that full moon though

We've all--perhaps tirelessly--heard the phrase "enjoy the little things" or a similar adaptation. Well, the little things are the best. Seriously. I've loved that saying ever since the first time I laid eyes on it, but I don't think I truly put it into practice or appreciated its true 'essence,' if you will, until now. It only took me 22 years and moving to a new town in a another state where I didn't know a soul.

When you're constantly living and breathing outside of your comfort zone, you begin to notice things you probably wouldn't have noticed otherwise or that you constantly take for granted. The other night I was walking home from a night out on the town and I couldn't help but ogle over the full moon. Sure, I've seen countless full moons, but that night I really couldn't a.) stop talking about it, b.) stop staring at it or c.) stop smiling. I mean I had this huge, toothy grin on my face and I was blabbing about it for the whole walk home--my friend must have wanted to duct tape my mouth shut or just completely knock me out. Oh, and don't even get me started on those stars. It was like I had never seen either of them before. The reason why I'm even writing about this now is that I truly don't remember the last time I took the time to look up at a starry sky and appreciate its beauty. It was breathtaking.

The next day when I woke up, I still had those damn stars and full moon on my mind. This got me to thinking about all of those other things that I may have been missing out on or not fully appreciating, and the list I came up with was truly infinite: The check-in texts from friends and family, people smiling as we pass on a trail or on the streets, the baristas at Peach's asking for--and proceeding to remember--my name, a good book, my brother offering to pick me up from the airport, etc.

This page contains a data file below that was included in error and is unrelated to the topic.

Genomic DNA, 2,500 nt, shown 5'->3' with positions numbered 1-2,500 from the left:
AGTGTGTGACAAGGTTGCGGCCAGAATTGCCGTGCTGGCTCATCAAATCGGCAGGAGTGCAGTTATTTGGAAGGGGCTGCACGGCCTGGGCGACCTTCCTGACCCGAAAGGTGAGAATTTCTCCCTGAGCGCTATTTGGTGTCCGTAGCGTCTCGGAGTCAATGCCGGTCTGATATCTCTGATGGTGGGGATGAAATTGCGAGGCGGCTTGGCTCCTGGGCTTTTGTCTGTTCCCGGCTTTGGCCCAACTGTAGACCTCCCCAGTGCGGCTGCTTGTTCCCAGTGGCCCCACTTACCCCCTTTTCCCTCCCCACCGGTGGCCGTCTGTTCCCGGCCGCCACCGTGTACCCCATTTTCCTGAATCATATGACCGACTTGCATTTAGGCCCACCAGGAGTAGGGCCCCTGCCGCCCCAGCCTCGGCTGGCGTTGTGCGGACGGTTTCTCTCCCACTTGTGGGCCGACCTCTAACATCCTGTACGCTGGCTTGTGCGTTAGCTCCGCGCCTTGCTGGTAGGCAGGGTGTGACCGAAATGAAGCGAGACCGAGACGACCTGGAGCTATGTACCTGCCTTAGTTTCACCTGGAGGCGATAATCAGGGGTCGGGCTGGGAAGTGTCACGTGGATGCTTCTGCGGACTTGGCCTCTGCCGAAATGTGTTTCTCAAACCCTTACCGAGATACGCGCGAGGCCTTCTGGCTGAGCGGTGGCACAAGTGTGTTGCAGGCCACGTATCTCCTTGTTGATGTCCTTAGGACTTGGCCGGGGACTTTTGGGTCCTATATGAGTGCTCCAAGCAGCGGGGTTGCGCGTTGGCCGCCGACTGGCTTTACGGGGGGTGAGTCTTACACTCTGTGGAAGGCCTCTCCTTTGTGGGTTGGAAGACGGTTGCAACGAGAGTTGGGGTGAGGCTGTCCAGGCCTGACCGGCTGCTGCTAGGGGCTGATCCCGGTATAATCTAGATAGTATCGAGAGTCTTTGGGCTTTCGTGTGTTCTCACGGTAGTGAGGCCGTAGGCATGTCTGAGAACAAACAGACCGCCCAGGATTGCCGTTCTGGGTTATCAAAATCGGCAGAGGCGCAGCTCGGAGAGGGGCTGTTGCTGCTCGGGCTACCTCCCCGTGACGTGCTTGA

Although small, when strung together these seemingly tiny things evolve into one big, continuous streak of happy. An endless supply of warm fuzzies--and who doesn't want that, right? Sometimes I get caught up in looking for those grand gestures that will take my breath away or flip my world upside down, but really they may never happen and that's just not a sustainable way to enjoy life.

The little things are happening all the time, everywhere you turn, you just have to be paying enough attention to see them. The choice is yours.